On a trip to Izmir, Turkey, last November, Kathy Worley spent nearly $3,000 for a silk rug. At least she thought she was buying a silk rug.
After returning home, a conversation with a retired Turkish rug merchant led her to believe she may have been misled about the rug’s authenticity. “He said that a ‘Silk on Silk’ rug was many of thousands of dollars and recommended getting an appraisal,” said Worley. She did, only to learn it was a fake.
Upset, Worley emailed the merchant in Turkey, stating that she wanted to return the rug. The merchant didn’t respond.
Next, she enlisted the help of her credit card company. She disputed the purchase and was given a temporary credit. Over a month went by before she received a letter from her card issuer stating that the merchant was disputing the chargeback because the rug had not been returned. It cost Worley nearly $300 to send it back via FedEx, and the merchant refused to pick it up.
Shortly after that, she received a letter from her card issuer stating:
…We are sorry that this is one of the few instances in which we cannot assist you. Please allow us the opportunity to explain more fully.
Due to the fact that this was a face-to-face transaction, you had the opportunity to inspect the merchandise before leaving the establishment with the purchased item. And since we have not been provided with a credit receipt or a valid second opinion or any documents stating that what was purchased differs from what was on the merchants invoice as requested; our further dispute rights have been negated. If you should continue to dispute the transaction, we can only suggest that you contact the merchant directly to obtain a favorable resolution.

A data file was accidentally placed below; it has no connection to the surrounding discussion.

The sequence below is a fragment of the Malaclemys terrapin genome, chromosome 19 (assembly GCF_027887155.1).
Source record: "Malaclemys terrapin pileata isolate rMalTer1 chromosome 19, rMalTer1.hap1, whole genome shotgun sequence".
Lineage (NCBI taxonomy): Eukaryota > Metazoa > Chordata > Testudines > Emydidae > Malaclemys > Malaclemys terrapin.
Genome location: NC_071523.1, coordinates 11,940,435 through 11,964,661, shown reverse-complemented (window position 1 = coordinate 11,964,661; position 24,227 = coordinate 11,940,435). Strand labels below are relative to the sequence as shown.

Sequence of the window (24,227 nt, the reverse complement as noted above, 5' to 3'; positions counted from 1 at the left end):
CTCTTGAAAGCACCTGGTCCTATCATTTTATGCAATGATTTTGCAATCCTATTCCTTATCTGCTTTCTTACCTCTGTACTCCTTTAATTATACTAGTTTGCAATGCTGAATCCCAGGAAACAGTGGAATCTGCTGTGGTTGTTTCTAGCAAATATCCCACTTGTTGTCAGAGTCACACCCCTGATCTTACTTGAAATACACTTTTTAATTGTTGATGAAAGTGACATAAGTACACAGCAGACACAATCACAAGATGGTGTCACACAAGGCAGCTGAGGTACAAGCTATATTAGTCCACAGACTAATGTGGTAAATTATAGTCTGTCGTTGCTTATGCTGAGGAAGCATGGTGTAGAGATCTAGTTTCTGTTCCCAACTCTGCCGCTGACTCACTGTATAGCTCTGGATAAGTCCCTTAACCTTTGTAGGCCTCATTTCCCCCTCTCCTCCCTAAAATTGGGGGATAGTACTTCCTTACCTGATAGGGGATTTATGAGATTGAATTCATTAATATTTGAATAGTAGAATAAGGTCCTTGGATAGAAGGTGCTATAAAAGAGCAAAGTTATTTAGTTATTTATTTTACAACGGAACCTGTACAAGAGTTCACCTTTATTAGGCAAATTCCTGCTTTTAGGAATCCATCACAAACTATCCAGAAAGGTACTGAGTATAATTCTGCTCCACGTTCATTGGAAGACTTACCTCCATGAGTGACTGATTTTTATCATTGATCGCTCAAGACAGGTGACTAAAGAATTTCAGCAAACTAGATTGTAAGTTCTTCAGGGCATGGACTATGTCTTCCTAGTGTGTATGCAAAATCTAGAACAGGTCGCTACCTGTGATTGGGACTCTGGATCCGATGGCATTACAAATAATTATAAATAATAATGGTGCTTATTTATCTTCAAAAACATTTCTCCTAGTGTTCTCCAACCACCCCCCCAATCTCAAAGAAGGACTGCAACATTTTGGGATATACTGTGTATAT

We have rebilled your account for this amount. This charge adjustment will reflect on your next statement. Your understanding is appreciated.”
Not The First Time…
Worley reached out to us at Credit.com, asking for advice. Her situation immediately brought to mind another consumer I had helped years ago. He had purchased a “marble” statute in Italy. It was chipped during shipping, and he discovered it was really alabaster. He also got the runaround from his card issuer when he tried to dispute the charge, but we were eventually able to help him get a refund.
How? The consumer in question, just like Worley, had written documentation from the merchant describing the item in detail. When it turned out that the merchant had sold him something different than what he was told he was purchasing, he was able to exercise his rights under the Fair Credit Billing Act (FCBA) to assert a billing error.
The FCBA is a powerful federal law that gives consumers the right to dispute billing errors on credit card statements. It does not apply to debit or prepaid cards. Errors include:
A reflection on a statement of goods or services not accepted by the obligor or his designee or not delivered to the obligor or his designee in accordance with the agreement made at the time of a transaction.
Does that mean that as long as you purchase something using a credit card you’re guaranteed a refund? Not quite. Worley had received a certificate of origin and content from the merchant stating the rug was pure silk. Without that, it would be her word against theirs.
If you’re planning on buying an expensive item when traveling -- especially from some place faraway where it may be difficult to return the item -- you’ll want to take the following precautions: